I remember that it was near Valentine’s Day.  I remember that there seemed to be lots of people in this particular area.  I remember seeing the sexy nighties that hung next to the aisle, on my right.  And then I remember hearing Aaron, large and loud Aaron, very largely and loudly yell, “MOM!!!!”  I turned around and there he stood, quite a ways from me, holding up a very sexy tiger-print nightie.  And he very largely and loudly said, “MOM!!  YOU NEED THIS!!”  I was frozen – except for my face, which was becoming very red and hot.  I was wishing for a sink hole at that moment, right under my feet. 

Then I saw the delight on Aaron’s face.  I mean, these nighties were very unusual for him and he’s always been curious about the unusual.  He had absolutely no idea that this would embarrass me.  Aaron really thought that it would be great if I got one of those nighties with the cool tiger print.  I can imagine that most of the people observing this scene were hoping that I would NOT buy it, but who cares?  I just smiled at Aaron, told him that I did not need it and to hang it up, and proceeded to go cool myself off in the frozen aisle.   Besides, I liked the red one with feathers better. 

Lessons From the Battered Plants

On Thursday evening we stood helplessly at our windows and watched as the hail fell and the wind blew ferociously. The hail wasn’t huge but was relentless and seemed to go on forever. When the storm was over I stepped outside and felt very disheartened at what I saw – leaves that had blown off of trees and plants were plastered everywhere; branches were snapped and smaller twigs were scattered all around; flowers were shredded; newly purchased hanging baskets were twisted and broken; our vegetable garden partly flattened and mangled. I didn’t even want to deal with it after weeks of planting, nurturing, and then beginning to see the fruits of our labor that we noticed even as we walked around the yard and garden minutes before the storm started.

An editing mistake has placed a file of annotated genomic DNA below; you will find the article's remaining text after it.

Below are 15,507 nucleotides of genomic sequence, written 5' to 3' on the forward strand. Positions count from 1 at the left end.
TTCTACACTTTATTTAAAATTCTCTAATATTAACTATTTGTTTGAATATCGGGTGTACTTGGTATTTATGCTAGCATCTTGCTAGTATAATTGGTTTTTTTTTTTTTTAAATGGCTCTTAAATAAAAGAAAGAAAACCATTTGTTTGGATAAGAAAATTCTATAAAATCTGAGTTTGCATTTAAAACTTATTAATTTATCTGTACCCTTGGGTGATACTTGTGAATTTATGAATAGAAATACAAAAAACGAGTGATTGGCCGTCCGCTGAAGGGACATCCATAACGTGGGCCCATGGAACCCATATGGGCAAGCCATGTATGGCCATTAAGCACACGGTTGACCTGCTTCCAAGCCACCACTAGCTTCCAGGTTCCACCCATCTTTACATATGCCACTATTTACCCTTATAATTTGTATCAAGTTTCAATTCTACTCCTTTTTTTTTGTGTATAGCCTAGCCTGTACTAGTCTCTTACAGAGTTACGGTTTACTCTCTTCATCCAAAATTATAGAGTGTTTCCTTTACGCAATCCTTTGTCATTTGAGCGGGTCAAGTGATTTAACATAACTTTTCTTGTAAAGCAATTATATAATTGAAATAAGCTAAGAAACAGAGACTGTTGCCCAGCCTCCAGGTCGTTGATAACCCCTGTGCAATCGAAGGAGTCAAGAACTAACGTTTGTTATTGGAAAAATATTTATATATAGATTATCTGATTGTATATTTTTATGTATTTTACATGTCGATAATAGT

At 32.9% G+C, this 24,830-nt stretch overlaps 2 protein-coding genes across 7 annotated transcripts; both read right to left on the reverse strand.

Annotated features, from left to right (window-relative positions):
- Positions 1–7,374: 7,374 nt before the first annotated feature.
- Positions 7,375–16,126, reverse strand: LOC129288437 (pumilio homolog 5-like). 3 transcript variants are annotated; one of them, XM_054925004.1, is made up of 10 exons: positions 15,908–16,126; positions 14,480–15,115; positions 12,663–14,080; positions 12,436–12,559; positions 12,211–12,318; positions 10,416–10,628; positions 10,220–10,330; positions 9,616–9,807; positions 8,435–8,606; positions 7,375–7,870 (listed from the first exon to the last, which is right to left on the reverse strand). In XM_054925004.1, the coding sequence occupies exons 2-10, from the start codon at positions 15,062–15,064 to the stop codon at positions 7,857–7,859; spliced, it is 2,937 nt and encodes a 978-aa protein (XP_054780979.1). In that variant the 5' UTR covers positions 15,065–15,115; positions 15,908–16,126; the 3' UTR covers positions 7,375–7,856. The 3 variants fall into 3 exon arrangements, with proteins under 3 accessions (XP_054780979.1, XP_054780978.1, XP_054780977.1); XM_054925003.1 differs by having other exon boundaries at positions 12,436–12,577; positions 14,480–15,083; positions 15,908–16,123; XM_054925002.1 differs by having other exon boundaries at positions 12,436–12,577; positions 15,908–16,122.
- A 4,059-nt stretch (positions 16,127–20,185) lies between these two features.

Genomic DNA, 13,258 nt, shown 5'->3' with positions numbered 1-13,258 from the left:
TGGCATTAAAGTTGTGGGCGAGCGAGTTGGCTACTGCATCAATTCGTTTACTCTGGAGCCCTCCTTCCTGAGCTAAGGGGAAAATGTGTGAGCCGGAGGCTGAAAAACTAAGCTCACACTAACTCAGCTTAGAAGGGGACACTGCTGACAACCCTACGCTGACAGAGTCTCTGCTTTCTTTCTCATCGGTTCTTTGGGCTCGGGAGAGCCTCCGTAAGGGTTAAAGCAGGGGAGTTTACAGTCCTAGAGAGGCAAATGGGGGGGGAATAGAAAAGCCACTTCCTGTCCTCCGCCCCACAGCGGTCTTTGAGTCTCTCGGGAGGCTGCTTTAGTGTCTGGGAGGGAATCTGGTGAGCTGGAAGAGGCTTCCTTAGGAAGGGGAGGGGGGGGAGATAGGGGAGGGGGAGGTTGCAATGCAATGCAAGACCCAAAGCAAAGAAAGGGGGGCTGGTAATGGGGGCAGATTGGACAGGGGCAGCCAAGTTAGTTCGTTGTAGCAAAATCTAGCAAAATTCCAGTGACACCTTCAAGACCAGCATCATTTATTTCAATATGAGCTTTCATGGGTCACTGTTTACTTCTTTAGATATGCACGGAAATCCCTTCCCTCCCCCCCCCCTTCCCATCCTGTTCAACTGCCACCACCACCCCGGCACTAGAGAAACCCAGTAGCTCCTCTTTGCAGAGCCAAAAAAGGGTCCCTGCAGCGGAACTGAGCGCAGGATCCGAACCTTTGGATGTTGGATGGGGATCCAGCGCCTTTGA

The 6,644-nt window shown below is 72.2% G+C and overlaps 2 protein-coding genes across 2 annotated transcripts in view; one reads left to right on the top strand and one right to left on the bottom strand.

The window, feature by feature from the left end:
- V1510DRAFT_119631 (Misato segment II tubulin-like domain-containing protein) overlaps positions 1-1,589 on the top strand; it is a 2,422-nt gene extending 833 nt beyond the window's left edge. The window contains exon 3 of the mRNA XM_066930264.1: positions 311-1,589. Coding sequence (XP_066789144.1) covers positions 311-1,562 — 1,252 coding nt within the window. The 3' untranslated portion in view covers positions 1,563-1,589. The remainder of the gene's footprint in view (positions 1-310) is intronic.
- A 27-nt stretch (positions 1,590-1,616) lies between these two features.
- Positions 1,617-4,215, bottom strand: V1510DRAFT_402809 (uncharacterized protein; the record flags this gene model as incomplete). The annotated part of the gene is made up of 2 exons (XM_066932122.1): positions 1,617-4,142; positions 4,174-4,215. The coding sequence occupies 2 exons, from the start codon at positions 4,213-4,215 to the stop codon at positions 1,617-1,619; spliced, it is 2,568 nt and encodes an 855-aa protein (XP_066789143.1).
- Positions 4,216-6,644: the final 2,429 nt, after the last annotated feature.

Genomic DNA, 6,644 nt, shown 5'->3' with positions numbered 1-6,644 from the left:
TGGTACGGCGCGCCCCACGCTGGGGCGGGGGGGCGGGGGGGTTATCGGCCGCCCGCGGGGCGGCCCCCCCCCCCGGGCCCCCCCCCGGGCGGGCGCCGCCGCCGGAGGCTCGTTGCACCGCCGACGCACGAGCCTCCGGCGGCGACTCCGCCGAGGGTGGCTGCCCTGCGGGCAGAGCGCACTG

Today I stepped out on the back patio, gathered the hanging baskets together, and started trimming the dying and drooping limbs. I then turned to the two flower beds in the back to do the same there. And I noticed something amazing. In the midst of the damage there was new growth. There among the pock-marked leaves and shredded blooms were new blooms waiting to open, new leaves unfurling, and bees buzzing about. Life!! And you know why? Because these plants were not uprooted. Their root systems were intact, receiving nourishment from underneath the ground as well as stability to remain standing. Sure, they bear the marks of the storm, and some look very tattered and worn. But there is growth; there is an anchor in the soil; there is hope.

How many times I’ve been battered by the storms of life! All of us have endured the sting of trials in so many areas of our lives. Many trials are prolonged and seem to never end. I’ve felt beaten, defeated, discouraged, scared, tired. But through it all I know in Whom I have believed. My roots are firm in the God Whom I trust. Jeremiah said it very well in Jeremiah 17:7-8: “Blessed is the man who trusts in the Lord and whose trust is in the Lord. For he will be like a tree planted by the water, that extends its roots by a stream and will not fear when the heat comes; But its leaves will be green, and it will not be anxious in a year of drought nor cease to yield fruit.” I may bear the marks of the sufferings of this life but as I remain rooted in God my life can continue to grow, to prosper spiritually, to yield the peacable fruit of righeousness, to have peace and usefulness. I have hope as I anchor my roots in Christ – “This hope we have as an anchor of the soul, a hope both sure and stedfast…..” Hebrews 6:19.